“By being able to share data across those networks, even at the very preliminary level, to be able to cut radars and that type of thing, you get increased capability,” Obering said. “Then, if you actually tie it to where you could get a radar data all the way through from one U.S radar, for example, or a European radar into the Russian system and vice versa, that’s when you start getting this expansion of capability.”

Third, Russia would also be able to monitor what the U.S. was doing in Poland and the Czech Republic, provided both countries agreed. The plan is that Russia could send liaison officers to these countries. “We said we would be in a position to offer things with respect to our own facilities and command and control elements,” Fried said.

The linkage of the shield debate to other issues represents a big change by the Bush administration which, until now, has had a splintered policy toward Russia over Iran, Kosovo and arms negotiations.

Even with State Department public face, the unusual coherence of this proposal clearly reflects Gates’ experience within the American policy making elite from the old arms control days. Gates understands the Russian/Soviet preference for intellectual coherence and discipline. He alluded to that in his recent speech at a Soviet/Russian military academy. Despite her putative expertise on things Soviet, one can only imagine the Russian bafflement at Condi’s outpouring of ineffectual, shatter shot chirpings.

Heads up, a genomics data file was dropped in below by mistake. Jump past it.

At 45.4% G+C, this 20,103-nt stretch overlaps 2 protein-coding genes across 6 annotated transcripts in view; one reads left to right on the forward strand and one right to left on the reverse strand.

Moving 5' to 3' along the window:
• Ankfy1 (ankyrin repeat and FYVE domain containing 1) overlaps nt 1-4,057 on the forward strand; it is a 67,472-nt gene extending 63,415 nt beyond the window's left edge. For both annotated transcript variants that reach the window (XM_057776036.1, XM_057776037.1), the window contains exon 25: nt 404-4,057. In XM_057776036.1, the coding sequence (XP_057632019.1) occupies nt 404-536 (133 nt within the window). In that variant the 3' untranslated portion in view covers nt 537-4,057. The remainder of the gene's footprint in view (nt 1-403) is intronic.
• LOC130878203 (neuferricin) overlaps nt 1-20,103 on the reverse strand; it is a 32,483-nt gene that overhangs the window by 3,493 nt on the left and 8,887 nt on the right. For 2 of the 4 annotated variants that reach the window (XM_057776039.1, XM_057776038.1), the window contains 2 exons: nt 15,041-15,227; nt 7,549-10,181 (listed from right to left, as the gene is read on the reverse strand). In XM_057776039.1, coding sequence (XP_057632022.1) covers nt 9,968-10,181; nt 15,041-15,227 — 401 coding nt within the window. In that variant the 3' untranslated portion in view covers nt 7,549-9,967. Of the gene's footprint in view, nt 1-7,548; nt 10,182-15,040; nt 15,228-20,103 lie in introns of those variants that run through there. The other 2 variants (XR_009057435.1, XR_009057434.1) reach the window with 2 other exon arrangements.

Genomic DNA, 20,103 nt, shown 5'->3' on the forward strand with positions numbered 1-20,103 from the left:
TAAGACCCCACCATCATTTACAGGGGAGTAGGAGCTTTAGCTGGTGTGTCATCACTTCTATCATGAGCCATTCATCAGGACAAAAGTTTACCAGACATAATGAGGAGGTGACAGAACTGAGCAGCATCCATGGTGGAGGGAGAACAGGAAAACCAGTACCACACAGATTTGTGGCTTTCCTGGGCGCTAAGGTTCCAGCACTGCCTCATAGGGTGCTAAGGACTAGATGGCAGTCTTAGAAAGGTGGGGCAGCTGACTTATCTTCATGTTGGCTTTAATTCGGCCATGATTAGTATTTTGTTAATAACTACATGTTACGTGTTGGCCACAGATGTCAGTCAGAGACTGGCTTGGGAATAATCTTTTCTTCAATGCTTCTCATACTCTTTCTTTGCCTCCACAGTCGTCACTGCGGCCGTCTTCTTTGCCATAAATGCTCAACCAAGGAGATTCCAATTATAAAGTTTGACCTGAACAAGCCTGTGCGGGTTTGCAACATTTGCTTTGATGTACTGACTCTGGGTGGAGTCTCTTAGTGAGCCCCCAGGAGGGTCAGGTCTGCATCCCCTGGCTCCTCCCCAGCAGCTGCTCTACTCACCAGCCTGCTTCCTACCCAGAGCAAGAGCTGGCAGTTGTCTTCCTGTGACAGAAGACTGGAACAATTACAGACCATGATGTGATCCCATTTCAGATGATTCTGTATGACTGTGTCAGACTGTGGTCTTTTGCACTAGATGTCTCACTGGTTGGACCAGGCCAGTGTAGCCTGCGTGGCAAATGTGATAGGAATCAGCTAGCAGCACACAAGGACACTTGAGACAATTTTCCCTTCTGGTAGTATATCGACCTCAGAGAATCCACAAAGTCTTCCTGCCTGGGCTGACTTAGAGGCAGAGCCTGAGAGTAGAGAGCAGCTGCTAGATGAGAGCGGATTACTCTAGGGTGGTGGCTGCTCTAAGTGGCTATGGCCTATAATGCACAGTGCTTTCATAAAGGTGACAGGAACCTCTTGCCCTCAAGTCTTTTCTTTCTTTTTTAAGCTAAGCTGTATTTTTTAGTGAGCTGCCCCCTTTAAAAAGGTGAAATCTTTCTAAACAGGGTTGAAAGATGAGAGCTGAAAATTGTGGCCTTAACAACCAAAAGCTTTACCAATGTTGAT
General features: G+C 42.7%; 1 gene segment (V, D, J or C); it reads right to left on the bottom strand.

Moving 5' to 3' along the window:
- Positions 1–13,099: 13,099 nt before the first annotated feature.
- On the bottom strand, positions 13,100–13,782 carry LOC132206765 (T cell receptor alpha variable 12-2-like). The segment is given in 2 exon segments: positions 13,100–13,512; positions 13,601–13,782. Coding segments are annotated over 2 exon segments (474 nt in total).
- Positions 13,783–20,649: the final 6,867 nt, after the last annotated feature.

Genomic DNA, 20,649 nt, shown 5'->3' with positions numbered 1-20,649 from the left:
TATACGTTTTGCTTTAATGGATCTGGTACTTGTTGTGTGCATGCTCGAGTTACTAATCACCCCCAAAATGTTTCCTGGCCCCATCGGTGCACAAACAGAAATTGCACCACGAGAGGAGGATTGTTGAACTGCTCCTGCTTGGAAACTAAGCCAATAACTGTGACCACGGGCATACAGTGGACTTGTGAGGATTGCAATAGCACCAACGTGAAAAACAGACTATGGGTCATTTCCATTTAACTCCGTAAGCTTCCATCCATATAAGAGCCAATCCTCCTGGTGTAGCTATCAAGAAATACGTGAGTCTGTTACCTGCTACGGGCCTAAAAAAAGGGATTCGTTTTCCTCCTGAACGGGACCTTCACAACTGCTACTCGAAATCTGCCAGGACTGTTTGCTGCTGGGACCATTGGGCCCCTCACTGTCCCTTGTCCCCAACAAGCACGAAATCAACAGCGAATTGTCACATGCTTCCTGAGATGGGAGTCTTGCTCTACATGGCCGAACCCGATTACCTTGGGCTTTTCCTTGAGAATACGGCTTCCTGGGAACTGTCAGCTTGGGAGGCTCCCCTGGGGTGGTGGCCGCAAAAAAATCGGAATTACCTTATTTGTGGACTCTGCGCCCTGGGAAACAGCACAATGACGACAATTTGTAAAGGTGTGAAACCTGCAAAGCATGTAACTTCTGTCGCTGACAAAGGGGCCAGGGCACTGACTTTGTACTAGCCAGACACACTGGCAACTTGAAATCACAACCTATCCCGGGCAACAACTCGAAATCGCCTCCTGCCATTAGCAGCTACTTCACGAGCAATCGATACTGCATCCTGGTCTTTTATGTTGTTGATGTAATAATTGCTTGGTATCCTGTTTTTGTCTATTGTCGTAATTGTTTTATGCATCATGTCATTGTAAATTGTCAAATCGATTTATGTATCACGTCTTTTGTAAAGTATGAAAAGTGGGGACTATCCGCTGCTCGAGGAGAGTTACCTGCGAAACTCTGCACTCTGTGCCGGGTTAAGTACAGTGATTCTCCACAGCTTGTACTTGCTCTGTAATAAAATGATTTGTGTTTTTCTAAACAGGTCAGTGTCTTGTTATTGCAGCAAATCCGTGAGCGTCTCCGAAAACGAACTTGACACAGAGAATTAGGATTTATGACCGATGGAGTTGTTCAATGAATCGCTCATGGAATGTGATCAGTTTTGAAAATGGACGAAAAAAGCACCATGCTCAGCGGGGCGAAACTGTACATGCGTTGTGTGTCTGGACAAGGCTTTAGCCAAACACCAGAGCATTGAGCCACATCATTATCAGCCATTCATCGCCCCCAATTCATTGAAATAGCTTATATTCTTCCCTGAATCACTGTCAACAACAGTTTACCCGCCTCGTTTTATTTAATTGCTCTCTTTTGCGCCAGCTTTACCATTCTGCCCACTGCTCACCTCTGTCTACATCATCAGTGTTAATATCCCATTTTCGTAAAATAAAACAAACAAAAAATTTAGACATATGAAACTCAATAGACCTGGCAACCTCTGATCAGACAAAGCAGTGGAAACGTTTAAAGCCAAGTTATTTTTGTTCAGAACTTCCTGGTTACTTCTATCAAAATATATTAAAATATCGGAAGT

The American offer we suspect still will in the end likley fail. Why? The entire effort is all about something else — installing an American tripwire further East and finding an outlet for billions of expenditures. We’ve written about the American motivations and regional reactions here. Sure, it’s nice to see an American diplomatic proposal featuring unexpected finesse; should the Russians reject the proposal, European qualms about proceeding notwithstanding are reduced.